A very common mistake when dealing with REST API or even the Parse frameworks is to retrieve the full information for an object, and then using only part of that information. For instance:
    You have a class named Person with a few properties: name, telephone, address, social security number, email, among with a few others.
    Usually people using REST API or the Parse Frameworks try to query for the full Person object, retrieving all of its properties, and then only using one or two of those.
    With GraphQL, as you must specify exactly the information you need to retrieve, the developer does not have a chance to retrieve unnecessary information, which results in much smaller payloads, and that translates into faster responses, less consumption of data plans and less outbound traffic overall. How awesome is that?


Give it a Try

The best way to see the benefits that GraphQL can bring into your development process is to give it a try.
Here are a few scenarios that you can play with and see how it behaves:

  • Try to create a GraphQL query and not specify exactly what you want to retrieve

    You won’t be able to do so. It will mandatorily ask you to specify what you want and will retrieve only that. Nothing else.
    If you or your developers forget to do so, GraphQL won’t let them get away with it.

screen-shot-2019-08-01-at-16-30-01Missing what I am retrieving

screen-shot-2019-08-01-at-16-30-20There ya go!

  • Try to change an object using a Query

    Nope. You want to change something? Use the correct method: Mutation.
    If you or your developers get the wrong method, GraphQL won’t let them proceed.

screen-shot-2019-08-01-at-16-37-38A Query for changing data? No no no!

screen-shot-2019-08-01-at-16-37-47Mutation got you covered!

  • Multiple Objects. Multiple Queries? Nope! ONE Query!

    GraphQL makes it really easy to retrieve information about multiple objects with just one query, simplifying the development and make the code less prone to error.
    So imagine you have a Person class and a person can have a dog, from the Dog class. You need to retrieve information from both those classes: the Person’s name and age, and the Dog’s name and breed. Easy peasy:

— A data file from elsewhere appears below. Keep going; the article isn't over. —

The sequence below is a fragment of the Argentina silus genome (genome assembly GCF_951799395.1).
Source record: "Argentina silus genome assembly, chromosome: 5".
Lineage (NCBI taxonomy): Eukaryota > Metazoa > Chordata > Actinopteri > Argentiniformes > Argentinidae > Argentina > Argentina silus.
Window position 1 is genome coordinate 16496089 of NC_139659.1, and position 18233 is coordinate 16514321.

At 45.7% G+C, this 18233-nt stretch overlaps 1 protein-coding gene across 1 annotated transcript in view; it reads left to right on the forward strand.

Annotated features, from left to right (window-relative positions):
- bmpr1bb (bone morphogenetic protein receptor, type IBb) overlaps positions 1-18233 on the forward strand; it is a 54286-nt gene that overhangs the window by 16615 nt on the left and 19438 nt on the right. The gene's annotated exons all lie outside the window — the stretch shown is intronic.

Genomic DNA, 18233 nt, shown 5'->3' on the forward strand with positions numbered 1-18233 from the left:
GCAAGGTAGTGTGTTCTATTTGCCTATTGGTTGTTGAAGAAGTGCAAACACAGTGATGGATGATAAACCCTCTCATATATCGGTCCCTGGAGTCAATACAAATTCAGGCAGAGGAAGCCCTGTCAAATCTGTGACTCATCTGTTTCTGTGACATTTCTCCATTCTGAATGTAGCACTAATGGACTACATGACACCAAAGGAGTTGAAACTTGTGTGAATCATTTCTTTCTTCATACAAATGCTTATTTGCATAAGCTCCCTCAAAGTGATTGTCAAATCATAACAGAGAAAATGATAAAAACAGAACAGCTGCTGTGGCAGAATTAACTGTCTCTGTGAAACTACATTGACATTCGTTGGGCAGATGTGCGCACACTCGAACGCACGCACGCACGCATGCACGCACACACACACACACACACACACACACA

Versioning? What for?

Versioning code is soooo 2018’s.
Add new fields to your query. Old calls will still work:

This works

This also works. Calls to the old type will keep working.

Deprecated fields you said? Easy peasy as well:



GraphQL is not here to kill anything. It is here to bring a new way to do old stuff. Better, faster, friendlier to maintenance and less prone to errors.

It will keep you on track when you slip. It will tell you what you can and cannot do.

Along with Parse and the auto-generated methods (both generic and specific) and documentation, it will make you learn its way a breeze.

If you never gave it a try, you should. All the cool kids are doing.


If you want to know more about GraphQL vs REST check it our Medium post.

Will GraphQL Kill REST APIs?

The answer to this question is a big “NO”. There won’t be any issue with your already working REST API. They will not change after your migration to GraphQL. There is one exception though. It works on Parse over 3.5.0. So, if you are using parse below than this, you will need to do a little coding.

What are the misconceptions about GraphQL?

Following are some of the main misconceptions.

-GraphQL is not here to replace the backend.
-It’s a tool not a language.

People should know that GraphQL is a query language which will let your API know what information you are looking for and what information you will get from its data.

How will GraphQL make your code less prone to errors?

Don’t worry about little extra lines of coding required when starting out with GraphQL. It will make your life easy for future tasks.
The biggest advantage is that you can get information about multiple objects with only one query. You don’t need to write a separate query to get information about multiple objects. It will save your time as well as save you from code mistakes.